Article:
Natural antibiotic's multi-level attack strategy prevents resistance
The natural antibiotic lugdunin, discovered three years ago by Tübingen researchers, attacks pathogenic bacteria in several different ways simultaneously. It also interacts with the defense mechanisms of the human body, according to a recent study published in Nature Communications. The study is the work of a research team led by Professor Birgit Schittek from the Department of Dermatology at the Tübingen University Hospital and Professor Andreas Peschel from the Interfaculty Institute of Microbiology and Infection Medicine at the University of Tübingen, and of the German Center for Infection Research (DZIF). The researchers believe that lugdunin has remained effective over a long period of time because its manifold ability to attack stopped resistance to the antibiotic from developing.
The development of antibiotics is one of medicine's great success stories; they save the lives of millions of people every year and have made a key contribution to the enormous increase in life expectancy. However, many experts fear that we could soon enter an era without antibiotics, because more and more of the available drugs are losing their effect due to resistance. Yet antibiotics were not invented by the pharmaceutical industry. "Indeed, numerous bacteria produce these active agents naturally, and have probably done so over long periods of evolution, without loss of effectiveness," says Birgit Schittek. Benign bacteria on the human nasal mucosa produce lugdunin to deter the Staphylococcus aureus pathogen. "Why lugdunin remains highly effective to the present day was a complete mystery," she says.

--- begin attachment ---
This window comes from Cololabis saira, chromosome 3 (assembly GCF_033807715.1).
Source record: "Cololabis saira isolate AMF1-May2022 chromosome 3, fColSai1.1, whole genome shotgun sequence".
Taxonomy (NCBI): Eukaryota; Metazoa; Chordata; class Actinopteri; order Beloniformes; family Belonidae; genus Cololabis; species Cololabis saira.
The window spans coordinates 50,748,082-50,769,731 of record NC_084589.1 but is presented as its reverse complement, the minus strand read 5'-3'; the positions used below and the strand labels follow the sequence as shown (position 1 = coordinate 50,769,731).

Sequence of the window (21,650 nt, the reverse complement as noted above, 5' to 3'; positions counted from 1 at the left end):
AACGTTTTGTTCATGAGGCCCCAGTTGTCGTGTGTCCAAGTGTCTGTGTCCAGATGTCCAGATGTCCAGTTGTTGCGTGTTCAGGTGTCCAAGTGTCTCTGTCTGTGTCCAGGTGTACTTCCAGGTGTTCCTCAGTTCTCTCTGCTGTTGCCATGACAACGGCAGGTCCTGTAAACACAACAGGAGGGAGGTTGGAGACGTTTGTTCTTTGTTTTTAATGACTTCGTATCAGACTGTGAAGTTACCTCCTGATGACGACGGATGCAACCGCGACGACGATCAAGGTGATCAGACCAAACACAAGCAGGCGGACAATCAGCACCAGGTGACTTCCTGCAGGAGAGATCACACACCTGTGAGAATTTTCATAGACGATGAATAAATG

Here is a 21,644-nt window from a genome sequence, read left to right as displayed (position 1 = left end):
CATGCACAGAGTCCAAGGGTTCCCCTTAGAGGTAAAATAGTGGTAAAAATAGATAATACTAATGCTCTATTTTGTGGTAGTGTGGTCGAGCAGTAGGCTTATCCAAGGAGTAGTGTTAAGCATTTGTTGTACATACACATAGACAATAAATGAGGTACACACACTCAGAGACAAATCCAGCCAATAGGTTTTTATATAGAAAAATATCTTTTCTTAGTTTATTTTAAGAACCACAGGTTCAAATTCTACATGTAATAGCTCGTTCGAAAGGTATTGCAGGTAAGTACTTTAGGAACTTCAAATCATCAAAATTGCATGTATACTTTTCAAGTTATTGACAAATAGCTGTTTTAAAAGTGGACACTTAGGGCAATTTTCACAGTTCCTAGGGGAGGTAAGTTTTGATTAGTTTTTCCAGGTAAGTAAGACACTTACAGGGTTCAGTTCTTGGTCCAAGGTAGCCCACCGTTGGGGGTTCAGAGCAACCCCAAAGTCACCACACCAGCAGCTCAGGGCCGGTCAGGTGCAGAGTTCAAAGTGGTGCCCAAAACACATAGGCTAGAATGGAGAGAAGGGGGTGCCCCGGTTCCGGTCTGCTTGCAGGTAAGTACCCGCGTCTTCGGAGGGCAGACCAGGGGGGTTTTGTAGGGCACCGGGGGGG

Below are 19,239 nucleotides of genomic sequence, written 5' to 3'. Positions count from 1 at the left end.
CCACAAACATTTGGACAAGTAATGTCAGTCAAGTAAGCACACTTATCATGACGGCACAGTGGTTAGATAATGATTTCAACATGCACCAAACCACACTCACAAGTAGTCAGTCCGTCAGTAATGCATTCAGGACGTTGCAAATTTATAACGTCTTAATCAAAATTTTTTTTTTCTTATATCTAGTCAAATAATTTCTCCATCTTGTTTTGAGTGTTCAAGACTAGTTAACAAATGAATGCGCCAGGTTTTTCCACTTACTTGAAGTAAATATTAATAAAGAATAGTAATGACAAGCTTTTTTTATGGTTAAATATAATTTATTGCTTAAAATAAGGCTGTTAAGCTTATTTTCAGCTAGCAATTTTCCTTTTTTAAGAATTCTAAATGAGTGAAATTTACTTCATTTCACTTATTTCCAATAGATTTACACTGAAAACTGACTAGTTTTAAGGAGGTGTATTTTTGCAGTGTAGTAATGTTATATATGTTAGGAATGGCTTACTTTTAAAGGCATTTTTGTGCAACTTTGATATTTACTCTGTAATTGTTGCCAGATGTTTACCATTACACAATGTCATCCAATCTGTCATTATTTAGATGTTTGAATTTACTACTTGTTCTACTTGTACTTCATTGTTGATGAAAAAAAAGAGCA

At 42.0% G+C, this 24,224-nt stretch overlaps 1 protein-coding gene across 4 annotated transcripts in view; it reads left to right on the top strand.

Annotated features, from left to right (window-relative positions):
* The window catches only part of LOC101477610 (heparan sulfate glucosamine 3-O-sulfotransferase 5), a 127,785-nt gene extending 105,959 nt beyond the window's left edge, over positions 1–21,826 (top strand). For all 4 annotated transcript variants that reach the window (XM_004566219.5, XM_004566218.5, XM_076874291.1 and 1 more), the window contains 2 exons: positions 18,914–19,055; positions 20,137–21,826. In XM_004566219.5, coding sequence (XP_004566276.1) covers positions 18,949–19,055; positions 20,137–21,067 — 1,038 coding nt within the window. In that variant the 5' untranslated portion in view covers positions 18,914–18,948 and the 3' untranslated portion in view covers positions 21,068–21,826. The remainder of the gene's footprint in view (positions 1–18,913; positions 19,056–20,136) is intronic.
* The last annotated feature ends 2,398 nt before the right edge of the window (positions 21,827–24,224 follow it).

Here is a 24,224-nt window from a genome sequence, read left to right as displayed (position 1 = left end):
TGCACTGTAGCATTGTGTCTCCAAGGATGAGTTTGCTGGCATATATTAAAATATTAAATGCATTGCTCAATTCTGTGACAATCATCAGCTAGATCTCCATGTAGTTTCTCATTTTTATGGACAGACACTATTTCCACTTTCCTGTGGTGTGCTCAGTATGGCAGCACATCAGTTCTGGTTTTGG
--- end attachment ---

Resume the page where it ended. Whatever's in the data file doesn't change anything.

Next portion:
Only recently, chemists at the University of Tübingen reported in the journal Angewandte Chemie that lugdunin can disrupt the energy balance of pathogenic bacteria and kill them. In their current study, the researchers discovered that lugdunin not only has a direct antimicrobial effect on S. aureus, but also has two completely unexpected properties: "Firstly, it works in combination with antimicrobial peptides that make up our human cells," says Andreas Peschel. This increases its efficacy and hinders the development of resistance. "Secondly, it binds with a human receptor protein called TLR2," he says. "This stimulates the immune cells and activates the immune response in such a way that S. aureus has no chance of becoming established and causing infections. Schittek and Peschel point out that a natural antibiotic such as lugdunin—which attacks on several levels, more or less independent of one another—is better at preventing resistance than a chemically produced substance that has only a single target in the bacterial cell.
Their findings can help researchers to develop new drugs that work with similar effectiveness and which lead to hardly any resistance. The findings were obtained through collaboration within the Transregional Collaborative Research Center "The skin as sensor and effector orchestrating local and systemic immunity" (SFB/TRR 156). Within the framework of the Tübingen Cluster of Excellence "Control of Microorganisms to Combat Infection," which was launched at the start of the year, they are shedding light on the natural defense mechanisms of the microbiome—the entirety of the microorganisms that colonize humans. The German Center for Infection Research (DZIF) is further developing lugdunin, which has been patented by the University, so that it can be used for treatments in the future.